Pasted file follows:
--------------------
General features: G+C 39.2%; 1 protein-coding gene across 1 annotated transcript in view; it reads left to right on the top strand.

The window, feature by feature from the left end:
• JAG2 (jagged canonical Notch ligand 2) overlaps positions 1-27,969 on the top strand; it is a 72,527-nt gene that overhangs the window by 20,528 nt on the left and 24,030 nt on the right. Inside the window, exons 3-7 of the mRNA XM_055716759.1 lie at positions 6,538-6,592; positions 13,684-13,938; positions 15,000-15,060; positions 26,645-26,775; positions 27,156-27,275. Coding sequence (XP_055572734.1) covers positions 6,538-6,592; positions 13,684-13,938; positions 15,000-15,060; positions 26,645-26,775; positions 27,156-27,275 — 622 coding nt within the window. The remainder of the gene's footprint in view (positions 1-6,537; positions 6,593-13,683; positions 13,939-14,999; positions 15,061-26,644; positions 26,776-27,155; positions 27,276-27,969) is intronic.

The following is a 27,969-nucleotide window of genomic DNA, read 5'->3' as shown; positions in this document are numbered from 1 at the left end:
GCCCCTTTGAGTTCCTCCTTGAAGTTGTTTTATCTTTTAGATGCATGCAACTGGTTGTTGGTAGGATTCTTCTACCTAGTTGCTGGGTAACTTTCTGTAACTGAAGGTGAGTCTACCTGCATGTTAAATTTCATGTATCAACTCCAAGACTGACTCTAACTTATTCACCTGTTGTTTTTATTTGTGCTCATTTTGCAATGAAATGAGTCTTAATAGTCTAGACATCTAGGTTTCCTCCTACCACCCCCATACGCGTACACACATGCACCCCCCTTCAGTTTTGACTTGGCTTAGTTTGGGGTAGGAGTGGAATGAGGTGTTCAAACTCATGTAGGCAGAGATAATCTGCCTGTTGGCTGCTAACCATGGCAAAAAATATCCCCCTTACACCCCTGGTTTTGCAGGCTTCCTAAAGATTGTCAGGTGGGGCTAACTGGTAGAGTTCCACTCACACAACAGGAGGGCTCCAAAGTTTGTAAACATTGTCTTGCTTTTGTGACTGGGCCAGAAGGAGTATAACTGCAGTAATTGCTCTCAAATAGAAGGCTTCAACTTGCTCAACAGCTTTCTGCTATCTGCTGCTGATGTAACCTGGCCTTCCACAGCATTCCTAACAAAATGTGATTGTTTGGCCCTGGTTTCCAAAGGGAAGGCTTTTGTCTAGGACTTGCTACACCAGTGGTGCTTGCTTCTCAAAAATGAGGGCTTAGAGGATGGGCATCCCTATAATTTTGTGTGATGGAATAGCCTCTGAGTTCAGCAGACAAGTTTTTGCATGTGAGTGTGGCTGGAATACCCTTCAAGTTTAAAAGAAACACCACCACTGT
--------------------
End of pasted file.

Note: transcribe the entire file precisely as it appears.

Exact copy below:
General features: G+C 39.2%; 1 protein-coding gene across 1 annotated transcript in view; it reads left to right on the top strand.

The window, feature by feature from the left end:
• JAG2 (jagged canonical Notch ligand 2) overlaps positions 1-27,969 on the top strand; it is a 72,527-nt gene that overhangs the window by 20,528 nt on the left and 24,030 nt on the right. Inside the window, exons 3-7 of the mRNA XM_055716759.1 lie at positions 6,538-6,592; positions 13,684-13,938; positions 15,000-15,060; positions 26,645-26,775; positions 27,156-27,275. Coding sequence (XP_055572734.1) covers positions 6,538-6,592; positions 13,684-13,938; positions 15,000-15,060; positions 26,645-26,775; positions 27,156-27,275 — 622 coding nt within the window. The remainder of the gene's footprint in view (positions 1-6,537; positions 6,593-13,683; positions 13,939-14,999; positions 15,061-26,644; positions 26,776-27,155; positions 27,276-27,969) is intronic.

The following is a 27,969-nucleotide window of genomic DNA, read 5'->3' as shown; positions in this document are numbered from 1 at the left end:
GCCCCTTTGAGTTCCTCCTTGAAGTTGTTTTATCTTTTAGATGCATGCAACTGGTTGTTGGTAGGATTCTTCTACCTAGTTGCTGGGTAACTTTCTGTAACTGAAGGTGAGTCTACCTGCATGTTAAATTTCATGTATCAACTCCAAGACTGACTCTAACTTATTCACCTGTTGTTTTTATTTGTGCTCATTTTGCAATGAAATGAGTCTTAATAGTCTAGACATCTAGGTTTCCTCCTACCACCCCCATACGCGTACACACATGCACCCCCCTTCAGTTTTGACTTGGCTTAGTTTGGGGTAGGAGTGGAATGAGGTGTTCAAACTCATGTAGGCAGAGATAATCTGCCTGTTGGCTGCTAACCATGGCAAAAAATATCCCCCTTACACCCCTGGTTTTGCAGGCTTCCTAAAGATTGTCAGGTGGGGCTAACTGGTAGAGTTCCACTCACACAACAGGAGGGCTCCAAAGTTTGTAAACATTGTCTTGCTTTTGTGACTGGGCCAGAAGGAGTATAACTGCAGTAATTGCTCTCAAATAGAAGGCTTCAACTTGCTCAACAGCTTTCTGCTATCTGCTGCTGATGTAACCTGGCCTTCCACAGCATTCCTAACAAAATGTGATTGTTTGGCCCTGGTTTCCAAAGGGAAGGCTTTTGTCTAGGACTTGCTACACCAGTGGTGCTTGCTTCTCAAAAATGAGGGCTTAGAGGATGGGCATCCCTATAATTTTGTGTGATGGAATAGCCTCTGAGTTCAGCAGACAAGTTTTTGCATGTGAGTGTGGCTGGAATACCCTTCAAGTTTAAAAGAAACACCACCACTGT